People who are serious about exercise know there are two key steps to preventing injury and to simply feeling good during exercise. First, you should exercise only as long as you are comfortable, and second, you need to warm up and cool down.
Start slowly and build up. Don't try to do too much too soon. If you've not been physically active, doing too much will make you feel sore and tired, and that may discourage you from continuing. Instead, take a gradual approach, and build up your activity routine as you become fit. A general rule is to increase by no more than 10 percent a week. If, for instance, you're walking for 20 minutes each day, the next week try walking for 22 minutes. Also, use the so-called talk test. If you can't carry on a conversation while you work out, you're probably doing too much.
Warm up, cool down and stretch. To prepare your body for activity and to avoid injury, warm up with 5 to 10 minutes of an easy-does-it activity such as walking or easy bike peddling. Then you may want to stretch gently for 5 to 10 minutes, warming up all the muscle groups. After your workout, repeat with a 5-minute to 10-minute cool-down and stretching session.
Shoot for 30 minutes of exercise a day, if you can. The 30 minutes do not have to be all at once, especially when you're just starting out. You might do three 10-minute sessions of exercise each day at first. As you exercise more, you'll find that you can gradually exercise for longer periods. What is key is that you exercise as many days a week as you can. Three days a week is the minimum, but you'll see more benefits if you exercise five or six days a week. Aim for at least 150 minutes a week, total, of at least moderate-intensity exercise. "Moderate intensity" means enough to raise your heart rate; you might enjoy a brisk walk, a bike ride or a swim. To maximize the effect of exercise on blood glucose control, don't go more than a day or two without exercise.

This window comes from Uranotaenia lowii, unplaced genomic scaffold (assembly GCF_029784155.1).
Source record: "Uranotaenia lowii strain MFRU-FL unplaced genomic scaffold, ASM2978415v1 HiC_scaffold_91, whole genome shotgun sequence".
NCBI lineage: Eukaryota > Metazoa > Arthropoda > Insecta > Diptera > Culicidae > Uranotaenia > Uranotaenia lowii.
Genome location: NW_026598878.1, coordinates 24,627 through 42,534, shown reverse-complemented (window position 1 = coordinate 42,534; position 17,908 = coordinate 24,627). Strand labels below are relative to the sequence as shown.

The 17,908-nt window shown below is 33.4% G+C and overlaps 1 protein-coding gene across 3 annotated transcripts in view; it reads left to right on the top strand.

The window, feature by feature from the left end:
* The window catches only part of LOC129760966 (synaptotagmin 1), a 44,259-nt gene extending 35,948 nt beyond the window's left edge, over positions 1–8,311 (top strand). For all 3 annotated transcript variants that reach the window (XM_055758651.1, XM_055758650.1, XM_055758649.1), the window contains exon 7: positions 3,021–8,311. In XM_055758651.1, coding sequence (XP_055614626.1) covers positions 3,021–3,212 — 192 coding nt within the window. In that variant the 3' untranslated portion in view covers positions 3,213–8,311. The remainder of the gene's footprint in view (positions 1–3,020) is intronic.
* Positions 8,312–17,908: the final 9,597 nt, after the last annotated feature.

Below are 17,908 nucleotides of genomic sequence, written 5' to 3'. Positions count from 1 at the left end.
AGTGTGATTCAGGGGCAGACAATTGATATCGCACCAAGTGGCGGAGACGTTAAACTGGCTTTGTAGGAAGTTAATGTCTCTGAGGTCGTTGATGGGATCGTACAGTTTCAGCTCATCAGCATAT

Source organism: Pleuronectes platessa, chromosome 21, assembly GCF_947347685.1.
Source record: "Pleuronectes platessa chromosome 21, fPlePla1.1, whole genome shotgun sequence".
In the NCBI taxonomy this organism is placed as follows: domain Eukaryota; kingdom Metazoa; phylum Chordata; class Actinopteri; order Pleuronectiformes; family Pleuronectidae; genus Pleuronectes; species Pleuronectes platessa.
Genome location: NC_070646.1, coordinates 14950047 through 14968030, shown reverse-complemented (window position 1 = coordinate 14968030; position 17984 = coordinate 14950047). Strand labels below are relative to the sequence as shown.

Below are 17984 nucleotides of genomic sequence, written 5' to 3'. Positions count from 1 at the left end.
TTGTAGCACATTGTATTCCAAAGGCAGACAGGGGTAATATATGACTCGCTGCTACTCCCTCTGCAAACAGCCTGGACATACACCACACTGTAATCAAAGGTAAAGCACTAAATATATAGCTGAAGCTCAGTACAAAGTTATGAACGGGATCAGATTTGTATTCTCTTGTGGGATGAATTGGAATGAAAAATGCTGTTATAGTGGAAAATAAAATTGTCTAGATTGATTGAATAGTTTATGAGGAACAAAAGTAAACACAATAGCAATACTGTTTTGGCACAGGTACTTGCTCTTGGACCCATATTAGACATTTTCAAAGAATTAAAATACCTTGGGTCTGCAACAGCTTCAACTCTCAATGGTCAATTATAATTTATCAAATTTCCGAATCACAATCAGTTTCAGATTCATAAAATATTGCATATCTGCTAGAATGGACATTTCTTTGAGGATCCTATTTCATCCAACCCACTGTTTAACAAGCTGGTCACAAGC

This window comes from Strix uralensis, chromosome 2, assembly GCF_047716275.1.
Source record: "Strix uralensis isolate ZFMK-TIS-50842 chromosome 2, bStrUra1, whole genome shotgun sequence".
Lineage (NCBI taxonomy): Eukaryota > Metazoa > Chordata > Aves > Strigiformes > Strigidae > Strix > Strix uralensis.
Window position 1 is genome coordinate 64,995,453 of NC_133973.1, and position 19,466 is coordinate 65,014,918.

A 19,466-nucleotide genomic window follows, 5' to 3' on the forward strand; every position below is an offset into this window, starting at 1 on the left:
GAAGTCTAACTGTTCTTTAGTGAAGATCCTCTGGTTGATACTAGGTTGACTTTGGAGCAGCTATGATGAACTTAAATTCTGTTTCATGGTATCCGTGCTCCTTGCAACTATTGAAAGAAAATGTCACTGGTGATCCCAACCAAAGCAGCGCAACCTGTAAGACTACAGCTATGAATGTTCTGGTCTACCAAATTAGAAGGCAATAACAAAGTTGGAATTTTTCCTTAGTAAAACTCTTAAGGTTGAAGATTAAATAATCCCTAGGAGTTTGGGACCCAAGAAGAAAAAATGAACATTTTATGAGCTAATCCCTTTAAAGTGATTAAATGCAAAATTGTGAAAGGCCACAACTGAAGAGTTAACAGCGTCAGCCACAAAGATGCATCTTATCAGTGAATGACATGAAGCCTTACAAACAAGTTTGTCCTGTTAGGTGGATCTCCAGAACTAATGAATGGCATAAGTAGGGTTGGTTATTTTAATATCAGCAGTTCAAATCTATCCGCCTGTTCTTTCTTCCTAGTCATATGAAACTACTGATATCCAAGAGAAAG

Add resistance exercise. The American College of Sports Medicine recommends that people with type 2 diabetes include resistance training (also called weight training) at least twice a week. The American Diabetes Association suggests aiming for three times a week. Doing at least 8-10 different weight-lifting exercises, with 10-15 repetitions each, can help build muscle and may add to the benefits of exercise for glucose control. Check with your doctor before starting: some people, especially those with certain heart problems or diabetes-related eye problems, should not do these exercises.
Written by Bobbie Hasselbring
Reviewed by Beth Seltzer, MD
Last updated June 2008